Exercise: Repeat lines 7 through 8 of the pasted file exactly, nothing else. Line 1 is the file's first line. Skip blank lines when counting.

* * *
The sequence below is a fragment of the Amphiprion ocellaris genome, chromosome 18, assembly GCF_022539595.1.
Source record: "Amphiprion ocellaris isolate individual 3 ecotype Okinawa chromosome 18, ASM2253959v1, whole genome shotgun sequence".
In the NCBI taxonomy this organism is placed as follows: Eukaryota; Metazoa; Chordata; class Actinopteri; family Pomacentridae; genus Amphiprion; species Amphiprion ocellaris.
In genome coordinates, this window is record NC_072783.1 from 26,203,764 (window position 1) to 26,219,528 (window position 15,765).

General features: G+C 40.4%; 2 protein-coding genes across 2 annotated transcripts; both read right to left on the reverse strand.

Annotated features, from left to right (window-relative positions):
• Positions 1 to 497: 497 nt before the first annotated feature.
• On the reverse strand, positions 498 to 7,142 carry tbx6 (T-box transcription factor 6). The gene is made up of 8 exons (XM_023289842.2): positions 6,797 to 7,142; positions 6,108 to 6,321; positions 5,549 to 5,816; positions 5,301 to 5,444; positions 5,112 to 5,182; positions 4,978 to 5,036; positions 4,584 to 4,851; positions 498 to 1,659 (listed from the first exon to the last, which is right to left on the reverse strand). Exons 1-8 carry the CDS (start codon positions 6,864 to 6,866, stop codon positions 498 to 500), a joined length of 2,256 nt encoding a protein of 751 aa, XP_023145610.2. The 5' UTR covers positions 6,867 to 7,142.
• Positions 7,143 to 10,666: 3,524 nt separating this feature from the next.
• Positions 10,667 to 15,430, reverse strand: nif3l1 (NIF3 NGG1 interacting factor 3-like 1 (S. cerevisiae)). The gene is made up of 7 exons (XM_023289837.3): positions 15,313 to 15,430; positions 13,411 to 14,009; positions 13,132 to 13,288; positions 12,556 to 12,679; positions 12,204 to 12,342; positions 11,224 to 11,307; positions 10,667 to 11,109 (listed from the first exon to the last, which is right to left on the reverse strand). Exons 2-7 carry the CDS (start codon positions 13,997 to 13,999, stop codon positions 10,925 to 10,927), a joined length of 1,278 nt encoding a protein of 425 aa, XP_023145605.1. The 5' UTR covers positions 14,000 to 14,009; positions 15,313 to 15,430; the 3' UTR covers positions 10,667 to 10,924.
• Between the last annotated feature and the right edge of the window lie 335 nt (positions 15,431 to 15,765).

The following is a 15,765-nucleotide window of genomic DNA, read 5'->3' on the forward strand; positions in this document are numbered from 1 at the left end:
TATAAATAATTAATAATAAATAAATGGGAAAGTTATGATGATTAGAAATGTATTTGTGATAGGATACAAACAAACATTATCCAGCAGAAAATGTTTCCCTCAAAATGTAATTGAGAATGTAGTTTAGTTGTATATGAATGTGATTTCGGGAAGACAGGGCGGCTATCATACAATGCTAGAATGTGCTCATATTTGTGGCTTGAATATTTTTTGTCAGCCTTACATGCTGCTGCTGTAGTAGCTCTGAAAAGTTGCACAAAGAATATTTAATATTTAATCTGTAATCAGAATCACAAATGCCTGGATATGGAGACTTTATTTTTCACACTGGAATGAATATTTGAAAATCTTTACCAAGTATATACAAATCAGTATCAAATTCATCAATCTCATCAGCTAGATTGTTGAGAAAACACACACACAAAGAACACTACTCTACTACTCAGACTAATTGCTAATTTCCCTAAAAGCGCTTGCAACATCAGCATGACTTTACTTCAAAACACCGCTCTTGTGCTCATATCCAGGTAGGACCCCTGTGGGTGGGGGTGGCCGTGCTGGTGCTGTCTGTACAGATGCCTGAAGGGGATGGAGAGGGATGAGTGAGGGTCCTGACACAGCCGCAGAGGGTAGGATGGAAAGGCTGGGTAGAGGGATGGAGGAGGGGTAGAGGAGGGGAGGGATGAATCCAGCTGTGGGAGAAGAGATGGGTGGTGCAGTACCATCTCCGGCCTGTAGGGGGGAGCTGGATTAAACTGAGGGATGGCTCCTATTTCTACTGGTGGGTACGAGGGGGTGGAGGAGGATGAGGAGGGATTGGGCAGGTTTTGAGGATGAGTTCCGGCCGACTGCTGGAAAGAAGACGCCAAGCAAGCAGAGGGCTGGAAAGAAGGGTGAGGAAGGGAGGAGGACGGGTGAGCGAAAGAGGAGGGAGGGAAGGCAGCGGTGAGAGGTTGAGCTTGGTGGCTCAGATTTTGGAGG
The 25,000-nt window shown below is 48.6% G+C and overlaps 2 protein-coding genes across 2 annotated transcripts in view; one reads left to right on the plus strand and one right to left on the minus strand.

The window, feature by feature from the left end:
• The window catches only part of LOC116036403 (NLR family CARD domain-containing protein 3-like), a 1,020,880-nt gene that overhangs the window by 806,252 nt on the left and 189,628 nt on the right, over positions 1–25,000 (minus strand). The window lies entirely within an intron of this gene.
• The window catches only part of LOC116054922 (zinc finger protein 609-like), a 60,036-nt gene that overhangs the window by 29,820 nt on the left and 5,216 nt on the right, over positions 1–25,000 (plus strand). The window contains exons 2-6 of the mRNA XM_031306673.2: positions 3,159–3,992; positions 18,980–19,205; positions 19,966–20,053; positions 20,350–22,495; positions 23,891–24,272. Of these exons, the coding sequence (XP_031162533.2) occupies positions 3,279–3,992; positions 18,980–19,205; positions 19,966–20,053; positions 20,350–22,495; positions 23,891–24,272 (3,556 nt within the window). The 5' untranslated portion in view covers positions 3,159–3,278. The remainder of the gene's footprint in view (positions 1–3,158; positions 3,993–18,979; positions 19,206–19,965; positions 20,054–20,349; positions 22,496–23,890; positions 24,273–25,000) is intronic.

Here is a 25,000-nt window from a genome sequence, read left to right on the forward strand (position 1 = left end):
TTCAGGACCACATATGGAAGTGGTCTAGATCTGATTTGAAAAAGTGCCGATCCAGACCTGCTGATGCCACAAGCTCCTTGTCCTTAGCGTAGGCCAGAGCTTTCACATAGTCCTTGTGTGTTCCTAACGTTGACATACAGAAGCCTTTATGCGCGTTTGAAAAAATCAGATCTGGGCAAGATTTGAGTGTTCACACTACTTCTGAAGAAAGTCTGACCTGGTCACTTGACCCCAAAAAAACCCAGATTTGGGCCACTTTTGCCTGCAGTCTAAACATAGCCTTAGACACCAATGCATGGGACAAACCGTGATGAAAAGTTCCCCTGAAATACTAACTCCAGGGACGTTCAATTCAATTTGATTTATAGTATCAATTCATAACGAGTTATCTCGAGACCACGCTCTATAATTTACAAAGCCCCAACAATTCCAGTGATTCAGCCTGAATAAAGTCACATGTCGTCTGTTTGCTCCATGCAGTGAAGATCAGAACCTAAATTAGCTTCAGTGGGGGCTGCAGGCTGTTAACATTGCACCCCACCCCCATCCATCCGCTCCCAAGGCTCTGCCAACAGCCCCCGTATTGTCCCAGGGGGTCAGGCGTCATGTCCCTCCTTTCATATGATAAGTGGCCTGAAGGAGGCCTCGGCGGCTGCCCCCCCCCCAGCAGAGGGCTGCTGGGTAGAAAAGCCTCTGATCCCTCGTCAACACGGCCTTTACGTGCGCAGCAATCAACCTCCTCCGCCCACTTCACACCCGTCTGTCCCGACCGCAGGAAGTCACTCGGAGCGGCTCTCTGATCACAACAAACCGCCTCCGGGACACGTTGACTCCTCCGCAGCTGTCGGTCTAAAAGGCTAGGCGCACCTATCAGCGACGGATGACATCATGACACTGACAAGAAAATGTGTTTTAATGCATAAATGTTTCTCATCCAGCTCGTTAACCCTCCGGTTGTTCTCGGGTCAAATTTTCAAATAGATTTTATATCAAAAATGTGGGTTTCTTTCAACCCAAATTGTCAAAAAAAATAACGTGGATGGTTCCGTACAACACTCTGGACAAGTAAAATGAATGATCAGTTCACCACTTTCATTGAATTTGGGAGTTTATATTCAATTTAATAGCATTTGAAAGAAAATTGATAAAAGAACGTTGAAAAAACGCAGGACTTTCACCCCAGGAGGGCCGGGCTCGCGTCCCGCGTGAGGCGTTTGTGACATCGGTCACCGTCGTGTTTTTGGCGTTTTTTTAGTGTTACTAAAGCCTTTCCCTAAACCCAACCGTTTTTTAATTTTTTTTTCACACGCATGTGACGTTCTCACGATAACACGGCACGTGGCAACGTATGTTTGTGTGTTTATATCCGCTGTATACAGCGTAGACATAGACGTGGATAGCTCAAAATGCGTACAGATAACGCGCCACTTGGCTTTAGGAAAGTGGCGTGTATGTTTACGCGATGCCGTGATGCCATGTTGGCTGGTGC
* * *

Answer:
• Positions 1 to 497: 497 nt before the first annotated feature.
• On the reverse strand, positions 498 to 7,142 carry tbx6 (T-box transcription factor 6). The gene is made up of 8 exons (XM_023289842.2): positions 6,797 to 7,142; positions 6,108 to 6,321; positions 5,549 to 5,816; positions 5,301 to 5,444; positions 5,112 to 5,182; positions 4,978 to 5,036; positions 4,584 to 4,851; positions 498 to 1,659 (listed from the first exon to the last, which is right to left on the reverse strand). Exons 1-8 carry the CDS (start codon positions 6,864 to 6,866, stop codon positions 498 to 500), a joined length of 2,256 nt encoding a protein of 751 aa, XP_023145610.2. The 5' UTR covers positions 6,867 to 7,142.